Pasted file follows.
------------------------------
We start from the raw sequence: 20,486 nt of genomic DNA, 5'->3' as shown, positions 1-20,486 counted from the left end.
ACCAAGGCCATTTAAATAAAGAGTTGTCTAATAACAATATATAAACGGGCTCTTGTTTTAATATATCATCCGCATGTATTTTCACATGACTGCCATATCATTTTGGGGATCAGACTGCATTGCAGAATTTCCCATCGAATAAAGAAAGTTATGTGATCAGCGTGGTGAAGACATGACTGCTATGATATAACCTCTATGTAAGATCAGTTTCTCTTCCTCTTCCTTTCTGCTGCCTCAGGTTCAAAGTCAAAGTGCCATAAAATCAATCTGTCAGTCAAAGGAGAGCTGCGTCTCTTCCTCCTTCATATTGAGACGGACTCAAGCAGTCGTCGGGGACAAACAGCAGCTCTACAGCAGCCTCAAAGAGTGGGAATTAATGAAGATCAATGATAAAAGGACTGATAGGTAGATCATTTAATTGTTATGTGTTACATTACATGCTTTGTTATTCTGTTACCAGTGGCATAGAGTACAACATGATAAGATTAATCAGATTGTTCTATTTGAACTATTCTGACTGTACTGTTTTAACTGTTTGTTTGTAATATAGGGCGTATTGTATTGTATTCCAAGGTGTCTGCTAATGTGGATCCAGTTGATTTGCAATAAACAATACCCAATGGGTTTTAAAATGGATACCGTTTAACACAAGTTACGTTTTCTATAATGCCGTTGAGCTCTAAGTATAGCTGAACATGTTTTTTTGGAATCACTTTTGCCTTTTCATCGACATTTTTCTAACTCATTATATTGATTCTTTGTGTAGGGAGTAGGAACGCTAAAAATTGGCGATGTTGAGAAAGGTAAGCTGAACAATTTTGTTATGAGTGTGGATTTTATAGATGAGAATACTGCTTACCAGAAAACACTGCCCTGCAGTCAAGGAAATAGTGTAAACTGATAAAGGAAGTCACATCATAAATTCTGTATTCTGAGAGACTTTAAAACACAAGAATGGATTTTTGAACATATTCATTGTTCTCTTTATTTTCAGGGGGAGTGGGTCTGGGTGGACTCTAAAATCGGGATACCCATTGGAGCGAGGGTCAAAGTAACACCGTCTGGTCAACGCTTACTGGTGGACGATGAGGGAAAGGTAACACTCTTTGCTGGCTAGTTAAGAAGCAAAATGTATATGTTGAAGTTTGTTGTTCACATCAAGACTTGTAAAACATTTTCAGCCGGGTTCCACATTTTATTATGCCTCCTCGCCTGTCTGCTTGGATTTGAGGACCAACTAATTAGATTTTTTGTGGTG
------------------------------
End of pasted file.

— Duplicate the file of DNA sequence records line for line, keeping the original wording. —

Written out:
We start from the raw sequence: 20,486 nt of genomic DNA, 5'->3' as shown, positions 1-20,486 counted from the left end.
ACCAAGGCCATTTAAATAAAGAGTTGTCTAATAACAATATATAAACGGGCTCTTGTTTTAATATATCATCCGCATGTATTTTCACATGACTGCCATATCATTTTGGGGATCAGACTGCATTGCAGAATTTCCCATCGAATAAAGAAAGTTATGTGATCAGCGTGGTGAAGACATGACTGCTATGATATAACCTCTATGTAAGATCAGTTTCTCTTCCTCTTCCTTTCTGCTGCCTCAGGTTCAAAGTCAAAGTGCCATAAAATCAATCTGTCAGTCAAAGGAGAGCTGCGTCTCTTCCTCCTTCATATTGAGACGGACTCAAGCAGTCGTCGGGGACAAACAGCAGCTCTACAGCAGCCTCAAAGAGTGGGAATTAATGAAGATCAATGATAAAAGGACTGATAGGTAGATCATTTAATTGTTATGTGTTACATTACATGCTTTGTTATTCTGTTACCAGTGGCATAGAGTACAACATGATAAGATTAATCAGATTGTTCTATTTGAACTATTCTGACTGTACTGTTTTAACTGTTTGTTTGTAATATAGGGCGTATTGTATTGTATTCCAAGGTGTCTGCTAATGTGGATCCAGTTGATTTGCAATAAACAATACCCAATGGGTTTTAAAATGGATACCGTTTAACACAAGTTACGTTTTCTATAATGCCGTTGAGCTCTAAGTATAGCTGAACATGTTTTTTTGGAATCACTTTTGCCTTTTCATCGACATTTTTCTAACTCATTATATTGATTCTTTGTGTAGGGAGTAGGAACGCTAAAAATTGGCGATGTTGAGAAAGGTAAGCTGAACAATTTTGTTATGAGTGTGGATTTTATAGATGAGAATACTGCTTACCAGAAAACACTGCCCTGCAGTCAAGGAAATAGTGTAAACTGATAAAGGAAGTCACATCATAAATTCTGTATTCTGAGAGACTTTAAAACACAAGAATGGATTTTTGAACATATTCATTGTTCTCTTTATTTTCAGGGGGAGTGGGTCTGGGTGGACTCTAAAATCGGGATACCCATTGGAGCGAGGGTCAAAGTAACACCGTCTGGTCAACGCTTACTGGTGGACGATGAGGGAAAGGTAACACTCTTTGCTGGCTAGTTAAGAAGCAAAATGTATATGTTGAAGTTTGTTGTTCACATCAAGACTTGTAAAACATTTTCAGCCGGGTTCCACATTTTATTATGCCTCCTCGCCTGTCTGCTTGGATTTGAGGACCAACTAATTAGATTTTTTGTGGTG